Catholic World News News Feature
Why Christians long for the Second Coming: Pope explains November 12, 2008
Christians should not long for the end of the world, Pope Benedict XVI told his regular weekly audience on November 12. But the faithful should pray for the return of Jesus-- even knowing that his Second Coming presages the end of the world-- because "without the presence of Christ a truly just and renewed world will never come."
The Holy Father summed up the proper attitude toward the question of the end times when he concluded his Wednesday audience with a prayer:
Come, Lord! Come in your way, in the ways that You know. Come where there is injustice and violence. Come into the refuge camps of Darfur and North Kivu, in so many parts of the world. Come where drugs dominate. Come also among the rich who have forgotten You and who live for themselves alone. Come where You are known. Come in your way and renew today's world. Come also into our hearts, that we too may become light of God, your presence.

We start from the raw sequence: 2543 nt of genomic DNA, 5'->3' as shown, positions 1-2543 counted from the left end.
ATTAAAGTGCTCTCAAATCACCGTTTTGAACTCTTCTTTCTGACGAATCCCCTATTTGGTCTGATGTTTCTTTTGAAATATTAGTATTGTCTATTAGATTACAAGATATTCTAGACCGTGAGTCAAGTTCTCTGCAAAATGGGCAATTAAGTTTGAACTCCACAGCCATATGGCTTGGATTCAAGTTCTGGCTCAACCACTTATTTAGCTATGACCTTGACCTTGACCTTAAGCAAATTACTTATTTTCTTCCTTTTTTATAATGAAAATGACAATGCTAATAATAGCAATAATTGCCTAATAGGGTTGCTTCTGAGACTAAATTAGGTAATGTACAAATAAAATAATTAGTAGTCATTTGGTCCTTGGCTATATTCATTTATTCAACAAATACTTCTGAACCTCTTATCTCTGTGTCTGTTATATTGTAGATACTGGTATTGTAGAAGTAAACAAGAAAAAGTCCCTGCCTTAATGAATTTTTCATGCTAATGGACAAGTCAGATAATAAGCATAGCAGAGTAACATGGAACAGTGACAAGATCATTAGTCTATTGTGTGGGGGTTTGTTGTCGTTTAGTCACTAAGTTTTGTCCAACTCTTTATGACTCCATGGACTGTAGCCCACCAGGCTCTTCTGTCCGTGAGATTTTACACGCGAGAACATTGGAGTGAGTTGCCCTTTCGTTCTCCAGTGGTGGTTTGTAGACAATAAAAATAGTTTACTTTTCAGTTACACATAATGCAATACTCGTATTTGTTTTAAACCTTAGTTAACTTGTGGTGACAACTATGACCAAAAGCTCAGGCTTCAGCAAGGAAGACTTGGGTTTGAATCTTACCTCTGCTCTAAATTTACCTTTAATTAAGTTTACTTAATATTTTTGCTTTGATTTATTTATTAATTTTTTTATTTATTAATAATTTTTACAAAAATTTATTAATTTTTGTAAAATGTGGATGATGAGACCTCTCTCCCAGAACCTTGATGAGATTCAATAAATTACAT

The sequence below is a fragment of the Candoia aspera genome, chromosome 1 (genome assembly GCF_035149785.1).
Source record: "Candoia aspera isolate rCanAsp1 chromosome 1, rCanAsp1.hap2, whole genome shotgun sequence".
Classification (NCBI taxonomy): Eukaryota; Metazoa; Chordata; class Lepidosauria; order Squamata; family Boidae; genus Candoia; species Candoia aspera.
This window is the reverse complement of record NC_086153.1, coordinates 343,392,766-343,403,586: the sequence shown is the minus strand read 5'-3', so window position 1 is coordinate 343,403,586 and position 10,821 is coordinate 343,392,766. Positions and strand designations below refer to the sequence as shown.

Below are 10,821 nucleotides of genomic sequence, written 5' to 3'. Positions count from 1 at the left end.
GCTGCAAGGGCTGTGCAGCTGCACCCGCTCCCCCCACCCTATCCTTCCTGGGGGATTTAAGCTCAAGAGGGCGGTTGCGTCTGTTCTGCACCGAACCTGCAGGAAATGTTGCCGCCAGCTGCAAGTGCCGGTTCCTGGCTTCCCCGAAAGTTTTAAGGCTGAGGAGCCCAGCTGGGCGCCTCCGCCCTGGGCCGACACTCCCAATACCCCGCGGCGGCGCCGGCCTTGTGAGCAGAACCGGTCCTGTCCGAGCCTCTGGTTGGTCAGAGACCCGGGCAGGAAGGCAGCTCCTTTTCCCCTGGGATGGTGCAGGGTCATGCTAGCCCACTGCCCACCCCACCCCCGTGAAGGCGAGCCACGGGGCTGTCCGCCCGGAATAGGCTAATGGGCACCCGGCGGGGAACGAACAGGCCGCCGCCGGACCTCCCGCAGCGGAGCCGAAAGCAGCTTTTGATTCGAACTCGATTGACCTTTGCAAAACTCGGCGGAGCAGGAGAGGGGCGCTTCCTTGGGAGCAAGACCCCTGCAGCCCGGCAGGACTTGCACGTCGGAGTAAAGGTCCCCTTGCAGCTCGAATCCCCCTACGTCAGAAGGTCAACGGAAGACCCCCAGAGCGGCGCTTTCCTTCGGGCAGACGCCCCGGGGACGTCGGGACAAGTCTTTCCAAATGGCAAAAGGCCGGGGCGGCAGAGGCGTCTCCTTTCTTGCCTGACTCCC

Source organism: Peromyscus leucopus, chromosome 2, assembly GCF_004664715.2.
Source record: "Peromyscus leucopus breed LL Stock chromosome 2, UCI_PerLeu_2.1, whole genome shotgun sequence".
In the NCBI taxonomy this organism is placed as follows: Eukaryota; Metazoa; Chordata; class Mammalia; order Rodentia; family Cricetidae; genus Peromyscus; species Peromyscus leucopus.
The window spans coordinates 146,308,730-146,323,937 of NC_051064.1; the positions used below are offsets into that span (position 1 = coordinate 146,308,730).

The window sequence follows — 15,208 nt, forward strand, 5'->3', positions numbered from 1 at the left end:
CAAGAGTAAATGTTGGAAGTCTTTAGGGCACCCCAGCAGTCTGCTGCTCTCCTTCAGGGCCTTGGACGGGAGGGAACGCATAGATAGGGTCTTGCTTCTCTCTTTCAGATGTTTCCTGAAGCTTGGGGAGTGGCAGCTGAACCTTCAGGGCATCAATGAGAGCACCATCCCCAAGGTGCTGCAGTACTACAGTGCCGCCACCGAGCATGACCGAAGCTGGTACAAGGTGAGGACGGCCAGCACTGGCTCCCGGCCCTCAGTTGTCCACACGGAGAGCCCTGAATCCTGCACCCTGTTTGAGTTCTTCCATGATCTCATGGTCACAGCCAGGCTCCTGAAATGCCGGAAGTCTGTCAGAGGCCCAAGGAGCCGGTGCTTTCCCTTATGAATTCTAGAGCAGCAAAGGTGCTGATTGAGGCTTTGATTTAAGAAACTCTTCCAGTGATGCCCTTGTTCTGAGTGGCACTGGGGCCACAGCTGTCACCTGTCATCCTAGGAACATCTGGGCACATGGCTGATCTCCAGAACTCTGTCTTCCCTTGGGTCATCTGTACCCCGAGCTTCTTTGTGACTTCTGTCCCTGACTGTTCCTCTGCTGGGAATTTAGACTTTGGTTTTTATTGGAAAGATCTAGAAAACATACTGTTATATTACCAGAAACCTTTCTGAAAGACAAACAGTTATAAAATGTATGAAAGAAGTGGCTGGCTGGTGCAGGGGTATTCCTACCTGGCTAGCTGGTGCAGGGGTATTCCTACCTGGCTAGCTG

The Pope devoted his November 12 audience to an exploration of St. Paul's teachings on eschatology. He pointed out that in the First Letter to the Thessalonians, St. Paul lays his emphasis on the positive aspect of the end times, when "we will be with the Lord forever." But in his Second Letter to the Thessalonians the Apostle brings out the "negative events that will precede the end," including the period of apostasy and the rise of the Antichrist.
Christians should face the prospect of the Parousia with a sense of realism, the Pope said. Death and destruction are realities, but the light of Christ illuminates all such darkness. "Without Christ the future is dark even today," the Holy Father noted, adding that "Christians know that the light of Christ is stronger."
In expectation of the end times, Christians must "work to ensure this world opens to Christ," the Pope continued. In his First Letter to the Corinthians, he observed, St. Paul depicts the Christian community praying for Christ's return: "Maranatha! Our Lord, come!"
"Of course we do not want the end of the world to come now," the Pope said. But we pray for Christ's return because "we do want the world of injustice to end, we do want the world to change, the civilization of love to begin, a world of justice and peace to come, a world without violence and hunger."